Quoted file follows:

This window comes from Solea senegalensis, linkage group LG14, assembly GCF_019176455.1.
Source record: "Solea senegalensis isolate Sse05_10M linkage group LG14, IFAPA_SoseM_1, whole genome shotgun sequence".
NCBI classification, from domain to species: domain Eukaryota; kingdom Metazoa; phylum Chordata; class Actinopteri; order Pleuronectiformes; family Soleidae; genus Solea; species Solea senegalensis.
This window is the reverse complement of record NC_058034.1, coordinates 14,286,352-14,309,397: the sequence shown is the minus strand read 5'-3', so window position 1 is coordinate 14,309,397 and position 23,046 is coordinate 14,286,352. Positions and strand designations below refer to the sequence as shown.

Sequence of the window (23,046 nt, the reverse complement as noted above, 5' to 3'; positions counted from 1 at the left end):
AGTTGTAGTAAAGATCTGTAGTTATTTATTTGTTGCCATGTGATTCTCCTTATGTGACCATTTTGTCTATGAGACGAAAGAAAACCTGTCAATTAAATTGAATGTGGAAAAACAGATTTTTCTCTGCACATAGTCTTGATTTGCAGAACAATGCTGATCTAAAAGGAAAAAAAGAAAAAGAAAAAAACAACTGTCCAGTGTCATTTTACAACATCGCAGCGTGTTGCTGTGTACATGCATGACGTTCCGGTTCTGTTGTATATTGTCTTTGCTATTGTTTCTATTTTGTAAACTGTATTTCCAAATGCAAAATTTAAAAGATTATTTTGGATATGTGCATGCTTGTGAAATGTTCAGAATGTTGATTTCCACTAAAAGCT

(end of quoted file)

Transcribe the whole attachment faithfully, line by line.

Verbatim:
This window comes from Solea senegalensis, linkage group LG14, assembly GCF_019176455.1.
Source record: "Solea senegalensis isolate Sse05_10M linkage group LG14, IFAPA_SoseM_1, whole genome shotgun sequence".
NCBI classification, from domain to species: domain Eukaryota; kingdom Metazoa; phylum Chordata; class Actinopteri; order Pleuronectiformes; family Soleidae; genus Solea; species Solea senegalensis.
This window is the reverse complement of record NC_058034.1, coordinates 14,286,352-14,309,397: the sequence shown is the minus strand read 5'-3', so window position 1 is coordinate 14,309,397 and position 23,046 is coordinate 14,286,352. Positions and strand designations below refer to the sequence as shown.

Sequence of the window (23,046 nt, the reverse complement as noted above, 5' to 3'; positions counted from 1 at the left end):
AGTTGTAGTAAAGATCTGTAGTTATTTATTTGTTGCCATGTGATTCTCCTTATGTGACCATTTTGTCTATGAGACGAAAGAAAACCTGTCAATTAAATTGAATGTGGAAAAACAGATTTTTCTCTGCACATAGTCTTGATTTGCAGAACAATGCTGATCTAAAAGGAAAAAAAGAAAAAGAAAAAAACAACTGTCCAGTGTCATTTTACAACATCGCAGCGTGTTGCTGTGTACATGCATGACGTTCCGGTTCTGTTGTATATTGTCTTTGCTATTGTTTCTATTTTGTAAACTGTATTTCCAAATGCAAAATTTAAAAGATTATTTTGGATATGTGCATGCTTGTGAAATGTTCAGAATGTTGATTTCCACTAAAAGCT